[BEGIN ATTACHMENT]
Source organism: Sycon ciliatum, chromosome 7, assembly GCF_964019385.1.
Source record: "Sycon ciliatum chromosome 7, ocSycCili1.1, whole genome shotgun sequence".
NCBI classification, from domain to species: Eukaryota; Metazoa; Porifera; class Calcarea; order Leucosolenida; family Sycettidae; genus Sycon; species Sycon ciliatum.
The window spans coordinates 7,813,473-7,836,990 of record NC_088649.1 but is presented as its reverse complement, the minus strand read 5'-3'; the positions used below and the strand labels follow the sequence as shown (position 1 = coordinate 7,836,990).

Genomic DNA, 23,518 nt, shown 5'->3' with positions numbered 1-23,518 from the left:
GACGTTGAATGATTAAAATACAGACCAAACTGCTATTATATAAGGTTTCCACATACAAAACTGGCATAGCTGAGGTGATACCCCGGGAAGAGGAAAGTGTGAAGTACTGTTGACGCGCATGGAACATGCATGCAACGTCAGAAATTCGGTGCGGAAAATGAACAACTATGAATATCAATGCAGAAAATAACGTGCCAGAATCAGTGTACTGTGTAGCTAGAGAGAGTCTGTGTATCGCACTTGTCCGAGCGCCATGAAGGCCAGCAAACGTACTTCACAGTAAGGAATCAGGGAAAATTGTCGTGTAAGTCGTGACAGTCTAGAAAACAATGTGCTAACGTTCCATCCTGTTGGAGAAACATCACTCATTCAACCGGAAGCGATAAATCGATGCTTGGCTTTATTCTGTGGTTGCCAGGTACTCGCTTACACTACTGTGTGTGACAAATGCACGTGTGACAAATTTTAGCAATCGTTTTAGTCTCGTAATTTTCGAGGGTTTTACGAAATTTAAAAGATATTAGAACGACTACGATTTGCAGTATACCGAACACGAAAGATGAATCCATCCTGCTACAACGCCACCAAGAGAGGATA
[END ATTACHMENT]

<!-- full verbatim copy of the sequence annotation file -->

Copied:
Source organism: Sycon ciliatum, chromosome 7, assembly GCF_964019385.1.
Source record: "Sycon ciliatum chromosome 7, ocSycCili1.1, whole genome shotgun sequence".
NCBI classification, from domain to species: Eukaryota; Metazoa; Porifera; class Calcarea; order Leucosolenida; family Sycettidae; genus Sycon; species Sycon ciliatum.
The window spans coordinates 7,813,473-7,836,990 of record NC_088649.1 but is presented as its reverse complement, the minus strand read 5'-3'; the positions used below and the strand labels follow the sequence as shown (position 1 = coordinate 7,836,990).

Genomic DNA, 23,518 nt, shown 5'->3' with positions numbered 1-23,518 from the left:
GACGTTGAATGATTAAAATACAGACCAAACTGCTATTATATAAGGTTTCCACATACAAAACTGGCATAGCTGAGGTGATACCCCGGGAAGAGGAAAGTGTGAAGTACTGTTGACGCGCATGGAACATGCATGCAACGTCAGAAATTCGGTGCGGAAAATGAACAACTATGAATATCAATGCAGAAAATAACGTGCCAGAATCAGTGTACTGTGTAGCTAGAGAGAGTCTGTGTATCGCACTTGTCCGAGCGCCATGAAGGCCAGCAAACGTACTTCACAGTAAGGAATCAGGGAAAATTGTCGTGTAAGTCGTGACAGTCTAGAAAACAATGTGCTAACGTTCCATCCTGTTGGAGAAACATCACTCATTCAACCGGAAGCGATAAATCGATGCTTGGCTTTATTCTGTGGTTGCCAGGTACTCGCTTACACTACTGTGTGTGACAAATGCACGTGTGACAAATTTTAGCAATCGTTTTAGTCTCGTAATTTTCGAGGGTTTTACGAAATTTAAAAGATATTAGAACGACTACGATTTGCAGTATACCGAACACGAAAGATGAATCCATCCTGCTACAACGCCACCAAGAGAGGATA